- allowing a reduction in taxes;
- permitting an increase in benefits;
- creating better business startup opportunities; or
- curing the common cold (or just about anything else that comes to mind)?
This is especially true with energy.
Pundits translate sluggish energy demand into a concern about economic decline. Expanding demand, on the other hand, is always regarded as evidence of everything that's noble and right about capitalism.
The point is made in both directions, actually.
Some consider an improvement in energy demand to be an indicator of an improving (by definition an expanding) economy. Others see signals of economic growth as a springboard for expanding fuel and power demand.
Either way, economic growth is the essential foundation upon which investment decisions are made in the energy sector. Positive or negative spin is given as part of every argument over oil, gas, nuclear, renewable and alternative sources, or biofuel advance.
Seems logical enough.
Yet consider this….
Oil Prices: Three Factors to Watch this Week
Oil prices took a break today (Monday) from their four-day streak of gains. Crude for September delivery ended 35 cents lower, or 0.4%, to $89.78 a barrel on the New York Mercantile Exchange.
But there are a few catalysts that could propel energy higher this week.
The recent resurgence in oil prices – up about 14% in the past month – has trickled to prices at the pump, too.
For the third consecutive week last week, the Energy Information Administration (EIA) reported the U.S. average retail price of regular gasoline jumped seven cents to $3.49 a gallon. The national average diesel fuel price increased nine cents to $3.78 per gallon.
Money Morning Global Energy Strategist Dr. Kent Moors warned a few weeks back of this expected oil price climb. He said "the gasoline and oil markets have certainly been oversold and remain so to this day," adding that "the rebound is likely to be greater there than in the energy sector as a whole."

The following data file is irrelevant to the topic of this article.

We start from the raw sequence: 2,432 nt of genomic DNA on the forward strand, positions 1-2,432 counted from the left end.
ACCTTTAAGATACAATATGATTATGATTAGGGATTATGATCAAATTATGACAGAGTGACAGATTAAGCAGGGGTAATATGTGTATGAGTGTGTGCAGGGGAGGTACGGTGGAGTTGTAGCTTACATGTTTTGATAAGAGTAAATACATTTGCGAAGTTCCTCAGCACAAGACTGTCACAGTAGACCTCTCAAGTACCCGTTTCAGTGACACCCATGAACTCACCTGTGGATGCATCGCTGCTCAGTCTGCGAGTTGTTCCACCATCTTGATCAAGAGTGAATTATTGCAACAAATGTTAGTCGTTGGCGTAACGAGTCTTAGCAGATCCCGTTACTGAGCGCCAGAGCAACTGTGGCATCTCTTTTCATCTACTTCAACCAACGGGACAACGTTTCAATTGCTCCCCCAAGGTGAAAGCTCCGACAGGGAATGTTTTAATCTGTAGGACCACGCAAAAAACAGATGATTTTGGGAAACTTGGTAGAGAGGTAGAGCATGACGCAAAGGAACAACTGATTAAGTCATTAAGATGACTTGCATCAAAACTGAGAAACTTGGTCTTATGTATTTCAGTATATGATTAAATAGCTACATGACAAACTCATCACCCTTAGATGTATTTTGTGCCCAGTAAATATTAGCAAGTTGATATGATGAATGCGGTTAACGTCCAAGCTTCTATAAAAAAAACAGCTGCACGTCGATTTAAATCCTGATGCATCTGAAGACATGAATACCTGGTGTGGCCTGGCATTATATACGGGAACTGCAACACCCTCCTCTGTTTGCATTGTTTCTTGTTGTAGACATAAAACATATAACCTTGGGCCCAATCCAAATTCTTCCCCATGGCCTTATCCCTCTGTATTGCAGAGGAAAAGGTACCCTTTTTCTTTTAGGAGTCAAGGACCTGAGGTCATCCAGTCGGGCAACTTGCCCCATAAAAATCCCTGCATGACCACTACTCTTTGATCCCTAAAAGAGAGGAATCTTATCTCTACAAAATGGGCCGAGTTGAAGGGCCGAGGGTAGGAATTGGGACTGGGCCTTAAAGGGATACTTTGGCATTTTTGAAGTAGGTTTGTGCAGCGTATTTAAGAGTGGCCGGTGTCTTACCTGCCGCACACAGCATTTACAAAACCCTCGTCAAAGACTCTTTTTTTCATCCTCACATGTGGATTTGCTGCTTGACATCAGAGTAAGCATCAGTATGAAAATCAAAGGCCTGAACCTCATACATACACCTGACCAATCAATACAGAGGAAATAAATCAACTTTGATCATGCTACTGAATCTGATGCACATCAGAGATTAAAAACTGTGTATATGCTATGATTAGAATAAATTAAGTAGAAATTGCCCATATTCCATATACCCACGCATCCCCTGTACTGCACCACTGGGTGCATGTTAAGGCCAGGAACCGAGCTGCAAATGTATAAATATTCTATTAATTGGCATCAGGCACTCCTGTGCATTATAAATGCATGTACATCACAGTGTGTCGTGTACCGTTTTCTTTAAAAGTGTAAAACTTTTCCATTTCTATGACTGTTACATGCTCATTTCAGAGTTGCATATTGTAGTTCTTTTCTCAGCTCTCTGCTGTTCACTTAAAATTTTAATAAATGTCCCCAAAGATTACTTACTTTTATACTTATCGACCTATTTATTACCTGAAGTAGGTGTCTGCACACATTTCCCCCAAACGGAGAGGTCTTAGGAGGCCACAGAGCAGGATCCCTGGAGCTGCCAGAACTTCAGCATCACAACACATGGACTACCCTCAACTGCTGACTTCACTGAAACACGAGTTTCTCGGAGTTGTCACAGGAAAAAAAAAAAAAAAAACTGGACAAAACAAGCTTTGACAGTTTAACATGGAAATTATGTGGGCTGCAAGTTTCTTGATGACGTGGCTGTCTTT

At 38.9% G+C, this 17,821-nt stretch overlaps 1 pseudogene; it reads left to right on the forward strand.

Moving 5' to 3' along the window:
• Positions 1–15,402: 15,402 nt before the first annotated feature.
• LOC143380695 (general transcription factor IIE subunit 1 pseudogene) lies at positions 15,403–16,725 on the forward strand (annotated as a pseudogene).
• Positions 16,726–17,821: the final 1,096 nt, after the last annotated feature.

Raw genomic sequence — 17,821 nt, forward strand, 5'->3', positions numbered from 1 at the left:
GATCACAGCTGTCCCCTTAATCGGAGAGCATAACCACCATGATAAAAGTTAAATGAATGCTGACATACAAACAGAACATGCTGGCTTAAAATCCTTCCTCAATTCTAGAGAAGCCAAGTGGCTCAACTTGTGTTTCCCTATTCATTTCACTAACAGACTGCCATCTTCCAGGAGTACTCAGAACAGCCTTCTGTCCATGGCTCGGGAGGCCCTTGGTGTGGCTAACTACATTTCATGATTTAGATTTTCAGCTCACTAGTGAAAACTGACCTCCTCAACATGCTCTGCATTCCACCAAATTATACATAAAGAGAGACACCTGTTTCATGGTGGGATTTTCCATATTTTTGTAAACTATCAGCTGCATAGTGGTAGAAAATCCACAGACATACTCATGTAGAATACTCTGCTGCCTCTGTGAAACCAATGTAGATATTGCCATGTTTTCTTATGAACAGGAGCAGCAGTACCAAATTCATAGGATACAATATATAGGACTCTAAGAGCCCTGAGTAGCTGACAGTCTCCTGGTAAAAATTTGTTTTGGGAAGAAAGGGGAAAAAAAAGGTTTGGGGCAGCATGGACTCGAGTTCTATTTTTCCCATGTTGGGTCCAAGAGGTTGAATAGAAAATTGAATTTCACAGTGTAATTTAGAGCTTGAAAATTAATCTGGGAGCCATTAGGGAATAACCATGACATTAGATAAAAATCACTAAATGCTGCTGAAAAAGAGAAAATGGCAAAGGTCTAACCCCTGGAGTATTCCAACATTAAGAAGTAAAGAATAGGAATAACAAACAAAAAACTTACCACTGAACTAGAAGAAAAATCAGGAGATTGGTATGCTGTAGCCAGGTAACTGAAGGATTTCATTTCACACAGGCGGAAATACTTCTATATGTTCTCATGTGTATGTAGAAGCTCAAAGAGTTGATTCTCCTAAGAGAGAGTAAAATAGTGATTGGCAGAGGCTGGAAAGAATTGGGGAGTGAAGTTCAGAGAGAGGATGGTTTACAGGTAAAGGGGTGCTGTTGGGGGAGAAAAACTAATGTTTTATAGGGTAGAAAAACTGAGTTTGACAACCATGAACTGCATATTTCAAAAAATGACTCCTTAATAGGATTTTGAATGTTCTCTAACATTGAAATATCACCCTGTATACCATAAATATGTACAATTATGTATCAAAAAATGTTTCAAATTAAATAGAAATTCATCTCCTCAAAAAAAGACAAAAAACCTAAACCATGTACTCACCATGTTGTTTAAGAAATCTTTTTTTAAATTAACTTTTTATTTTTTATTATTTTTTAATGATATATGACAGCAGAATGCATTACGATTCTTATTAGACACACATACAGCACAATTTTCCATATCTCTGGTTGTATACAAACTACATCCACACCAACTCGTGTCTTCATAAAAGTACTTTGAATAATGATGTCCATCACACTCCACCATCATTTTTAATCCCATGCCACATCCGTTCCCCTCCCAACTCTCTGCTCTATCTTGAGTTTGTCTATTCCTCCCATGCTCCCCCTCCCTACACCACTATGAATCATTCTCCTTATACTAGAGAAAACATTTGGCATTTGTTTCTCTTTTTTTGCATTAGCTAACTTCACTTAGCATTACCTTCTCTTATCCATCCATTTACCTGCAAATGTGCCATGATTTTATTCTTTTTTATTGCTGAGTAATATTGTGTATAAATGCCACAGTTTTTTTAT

It appears that rebound has started. Here are three factors that could fuel the oil price climb this week.
Natural Gas Companies Enjoy Price Climb Ahead of Earnings
There's not much to love about an ultra-hot U.S. summer – unless you're investing in natural gas companies.
The record-breaking temps (the U.S. is on pace for its hottest year ever) have made the country crank the AC, lifting natural gas prices and stocks.
"Hot weather forecasts and elevated cooling demands continue to provide a boost to the market," Addison Armstrong, director of market research at Tradition Energy, wrote in a research note Tuesday.
These Natural Gas Stocks Will Bounce Back As Demand Rises
Now is the perfect time to invest in natural gas stocks.
To many investors, that may seem counterintuitive. After all, natural gas has been the red-headed stepchild of energy for years.
But prices for this plentiful alternative fuel are just beginning to turn higher after a four-year slide that saw values slashed by more than 80%.
That price decline – from a high of $10.38 per million British thermal units (BTUs) in July 2008 to just $1.83 in April of this year – was primarily the result of a decade-long increase in U.S. gas production, which climbed by 21.6% from 2002 to 2011.
That trend finally has begun to reverse, as the rate of inventory build-up has fallen steadily for almost three months. What's more, the size of the current natural gas surplus relative to year-ago levels has fallen by 23% since late March.
Three big reasons explain this shift:
Why Gas Prices are Heading Higher
With "Big Ben" testifying over the next two days on Capitol Hill, the indices will be bouncing around.
I always find it curious that the same Street urchins who criticize government for interfering in the "free market" are nonetheless the same ones pouting in the corner when the Fed doesn't propose a new bailout to improve their portfolio values.
When my children would pull a stunt like that, they would be sent to bed early… not given a seven-figure salary and benefits.
In any case, that's not the only pouting going on…